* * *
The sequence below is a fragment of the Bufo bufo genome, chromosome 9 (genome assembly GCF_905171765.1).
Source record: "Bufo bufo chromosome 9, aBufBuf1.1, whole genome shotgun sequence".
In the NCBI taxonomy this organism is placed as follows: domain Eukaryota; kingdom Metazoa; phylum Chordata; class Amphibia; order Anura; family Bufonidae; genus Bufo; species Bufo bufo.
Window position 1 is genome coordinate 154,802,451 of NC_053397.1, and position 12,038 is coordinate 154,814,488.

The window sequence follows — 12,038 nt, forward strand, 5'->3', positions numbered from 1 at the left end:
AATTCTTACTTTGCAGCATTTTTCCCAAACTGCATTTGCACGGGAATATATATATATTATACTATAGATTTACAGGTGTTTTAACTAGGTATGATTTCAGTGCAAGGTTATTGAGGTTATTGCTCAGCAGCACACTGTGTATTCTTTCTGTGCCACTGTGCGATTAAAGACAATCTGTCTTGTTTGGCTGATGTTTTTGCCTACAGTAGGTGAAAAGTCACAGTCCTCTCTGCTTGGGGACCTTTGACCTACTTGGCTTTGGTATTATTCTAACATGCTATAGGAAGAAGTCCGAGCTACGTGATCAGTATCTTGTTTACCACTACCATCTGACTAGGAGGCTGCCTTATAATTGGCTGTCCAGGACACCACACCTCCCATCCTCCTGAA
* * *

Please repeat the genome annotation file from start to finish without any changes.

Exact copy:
The sequence below is a fragment of the Bufo bufo genome, chromosome 9 (genome assembly GCF_905171765.1).
Source record: "Bufo bufo chromosome 9, aBufBuf1.1, whole genome shotgun sequence".
In the NCBI taxonomy this organism is placed as follows: domain Eukaryota; kingdom Metazoa; phylum Chordata; class Amphibia; order Anura; family Bufonidae; genus Bufo; species Bufo bufo.
Window position 1 is genome coordinate 154,802,451 of NC_053397.1, and position 12,038 is coordinate 154,814,488.

The window sequence follows — 12,038 nt, forward strand, 5'->3', positions numbered from 1 at the left end:
AATTCTTACTTTGCAGCATTTTTCCCAAACTGCATTTGCACGGGAATATATATATATTATACTATAGATTTACAGGTGTTTTAACTAGGTATGATTTCAGTGCAAGGTTATTGAGGTTATTGCTCAGCAGCACACTGTGTATTCTTTCTGTGCCACTGTGCGATTAAAGACAATCTGTCTTGTTTGGCTGATGTTTTTGCCTACAGTAGGTGAAAAGTCACAGTCCTCTCTGCTTGGGGACCTTTGACCTACTTGGCTTTGGTATTATTCTAACATGCTATAGGAAGAAGTCCGAGCTACGTGATCAGTATCTTGTTTACCACTACCATCTGACTAGGAGGCTGCCTTATAATTGGCTGTCCAGGACACCACACCTCCCATCCTCCTGAA